Adolescent Idiopathic Scoliosis: Increased Body Mass Associated with Decreased Bracing Outcomes


Bracing reduces the need for surgical intervention in patients with adolescent idiopathic scoliosis (AIS). However, bracing outcomes with variable body mass index (BMI) are understudied. The authors sought to determine the association of BMI with bracing outcomes. The authors performed a retrospective cohort study of 104 patients presenting with AIS. Initial Risser score, hours of bracing per day, BMI percentile, and curve magnitude pre- and postbracing were collected. There was no detectable difference between years of brace wear or primary curve magnitude at time of presentation between both groups. Overall, 29% (25/87) of underweight/normal weight patients and 59% (10/17) of overweight/obese patients had curves ≥ 45 degrees at the end of bracing (p = 0.016). Odds of having a curve ≥ 45 degrees after bracing were 3.5 (95% confidence interval: 1.2 to 10.3, p = 0.021) times higher for overweight/obese patients compared with underweight/normal weight patients. Increased overlying adipose tissue may reduce the corrective forces required to straighten the spine. (Journal of Surgical Orthopaedic Advances 33(1):029-032, 2024)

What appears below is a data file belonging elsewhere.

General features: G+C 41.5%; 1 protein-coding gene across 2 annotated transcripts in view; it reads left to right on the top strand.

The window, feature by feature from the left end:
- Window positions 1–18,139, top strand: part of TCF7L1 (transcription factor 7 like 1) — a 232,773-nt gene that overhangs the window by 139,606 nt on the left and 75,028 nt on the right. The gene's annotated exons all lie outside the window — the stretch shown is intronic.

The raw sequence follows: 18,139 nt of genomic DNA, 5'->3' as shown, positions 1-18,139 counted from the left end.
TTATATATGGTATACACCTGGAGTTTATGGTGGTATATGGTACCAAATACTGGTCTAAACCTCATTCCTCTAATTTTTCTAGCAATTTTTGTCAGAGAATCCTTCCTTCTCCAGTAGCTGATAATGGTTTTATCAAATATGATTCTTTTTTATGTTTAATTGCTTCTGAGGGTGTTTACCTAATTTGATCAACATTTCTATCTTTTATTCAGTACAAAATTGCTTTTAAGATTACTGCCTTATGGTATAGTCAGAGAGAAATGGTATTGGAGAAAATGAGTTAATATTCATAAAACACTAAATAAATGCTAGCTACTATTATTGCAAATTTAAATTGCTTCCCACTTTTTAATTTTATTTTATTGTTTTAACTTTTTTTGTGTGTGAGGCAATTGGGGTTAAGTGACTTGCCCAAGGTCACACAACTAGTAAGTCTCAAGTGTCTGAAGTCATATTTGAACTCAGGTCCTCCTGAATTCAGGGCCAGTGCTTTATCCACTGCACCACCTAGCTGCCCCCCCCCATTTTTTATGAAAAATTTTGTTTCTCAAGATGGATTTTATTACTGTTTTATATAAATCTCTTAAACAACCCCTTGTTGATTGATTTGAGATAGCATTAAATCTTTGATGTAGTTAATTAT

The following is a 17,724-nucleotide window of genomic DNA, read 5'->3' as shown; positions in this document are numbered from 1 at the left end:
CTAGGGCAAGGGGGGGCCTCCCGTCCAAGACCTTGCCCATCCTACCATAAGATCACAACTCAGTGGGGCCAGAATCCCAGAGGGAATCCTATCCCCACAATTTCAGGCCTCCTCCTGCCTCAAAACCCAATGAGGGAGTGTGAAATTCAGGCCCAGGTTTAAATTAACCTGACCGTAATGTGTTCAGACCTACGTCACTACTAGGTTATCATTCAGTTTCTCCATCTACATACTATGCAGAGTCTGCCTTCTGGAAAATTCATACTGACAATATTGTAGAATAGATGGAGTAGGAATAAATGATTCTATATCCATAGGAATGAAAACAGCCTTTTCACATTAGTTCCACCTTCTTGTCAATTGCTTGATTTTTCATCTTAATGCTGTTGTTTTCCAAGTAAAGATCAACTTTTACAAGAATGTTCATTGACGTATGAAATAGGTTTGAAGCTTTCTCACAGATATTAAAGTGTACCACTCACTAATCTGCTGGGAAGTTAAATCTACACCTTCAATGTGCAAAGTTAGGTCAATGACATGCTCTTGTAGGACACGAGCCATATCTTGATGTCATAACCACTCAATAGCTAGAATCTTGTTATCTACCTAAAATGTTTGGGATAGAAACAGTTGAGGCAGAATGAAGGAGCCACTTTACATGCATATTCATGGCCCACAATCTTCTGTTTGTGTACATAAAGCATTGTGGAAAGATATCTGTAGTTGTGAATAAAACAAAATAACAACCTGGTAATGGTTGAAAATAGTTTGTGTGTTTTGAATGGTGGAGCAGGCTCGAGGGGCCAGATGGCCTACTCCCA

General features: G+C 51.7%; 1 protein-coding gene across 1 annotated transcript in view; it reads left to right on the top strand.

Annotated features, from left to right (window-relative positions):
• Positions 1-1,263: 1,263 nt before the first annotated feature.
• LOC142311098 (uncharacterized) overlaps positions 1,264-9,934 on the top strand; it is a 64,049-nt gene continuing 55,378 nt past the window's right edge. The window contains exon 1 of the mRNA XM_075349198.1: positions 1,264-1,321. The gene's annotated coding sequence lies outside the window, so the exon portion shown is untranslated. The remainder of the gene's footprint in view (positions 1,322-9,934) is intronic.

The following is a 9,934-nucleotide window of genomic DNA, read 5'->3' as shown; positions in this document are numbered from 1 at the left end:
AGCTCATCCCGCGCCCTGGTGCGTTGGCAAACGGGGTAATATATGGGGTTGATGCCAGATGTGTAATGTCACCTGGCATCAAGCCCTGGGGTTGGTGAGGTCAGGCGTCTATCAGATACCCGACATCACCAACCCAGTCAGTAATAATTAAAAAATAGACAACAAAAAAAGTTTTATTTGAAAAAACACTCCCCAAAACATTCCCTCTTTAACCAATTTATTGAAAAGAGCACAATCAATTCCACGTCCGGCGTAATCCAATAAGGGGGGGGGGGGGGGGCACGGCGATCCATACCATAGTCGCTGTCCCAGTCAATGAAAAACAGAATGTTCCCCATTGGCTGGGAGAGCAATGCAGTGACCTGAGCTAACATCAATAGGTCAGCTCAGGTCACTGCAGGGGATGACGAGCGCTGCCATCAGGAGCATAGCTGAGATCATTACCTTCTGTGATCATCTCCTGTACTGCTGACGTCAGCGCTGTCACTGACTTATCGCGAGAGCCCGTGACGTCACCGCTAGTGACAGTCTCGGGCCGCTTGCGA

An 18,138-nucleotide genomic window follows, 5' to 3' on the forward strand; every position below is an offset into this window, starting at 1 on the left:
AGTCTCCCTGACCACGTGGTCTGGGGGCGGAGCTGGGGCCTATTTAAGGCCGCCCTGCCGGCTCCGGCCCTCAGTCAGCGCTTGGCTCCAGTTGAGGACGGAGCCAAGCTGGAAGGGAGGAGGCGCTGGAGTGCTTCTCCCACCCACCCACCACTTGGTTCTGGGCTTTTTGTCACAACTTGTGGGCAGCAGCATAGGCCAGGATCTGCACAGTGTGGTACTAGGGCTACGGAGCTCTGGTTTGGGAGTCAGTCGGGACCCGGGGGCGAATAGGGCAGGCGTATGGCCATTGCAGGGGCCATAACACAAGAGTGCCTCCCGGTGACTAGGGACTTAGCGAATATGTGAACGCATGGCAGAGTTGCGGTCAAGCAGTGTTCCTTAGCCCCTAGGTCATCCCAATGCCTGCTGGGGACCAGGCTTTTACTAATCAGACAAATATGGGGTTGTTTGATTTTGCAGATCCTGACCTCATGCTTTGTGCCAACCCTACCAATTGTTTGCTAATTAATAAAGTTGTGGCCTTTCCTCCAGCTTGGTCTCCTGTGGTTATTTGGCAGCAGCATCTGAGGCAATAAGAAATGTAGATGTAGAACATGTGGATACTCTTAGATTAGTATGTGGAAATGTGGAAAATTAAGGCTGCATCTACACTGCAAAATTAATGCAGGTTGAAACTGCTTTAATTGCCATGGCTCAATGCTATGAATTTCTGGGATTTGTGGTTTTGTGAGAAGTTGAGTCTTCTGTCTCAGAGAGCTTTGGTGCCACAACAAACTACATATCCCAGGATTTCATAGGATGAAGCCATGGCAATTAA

Key words: adolescent idiopathic scoliosis, bracing, obesity, body mass index, pediatric orthopaedics

Adam Margalit, MD; Krishna V. Suresh, MD; Daniel Badin, MD; R. Jay Lee, MD; and Paul D. Sponseller, MD, MBA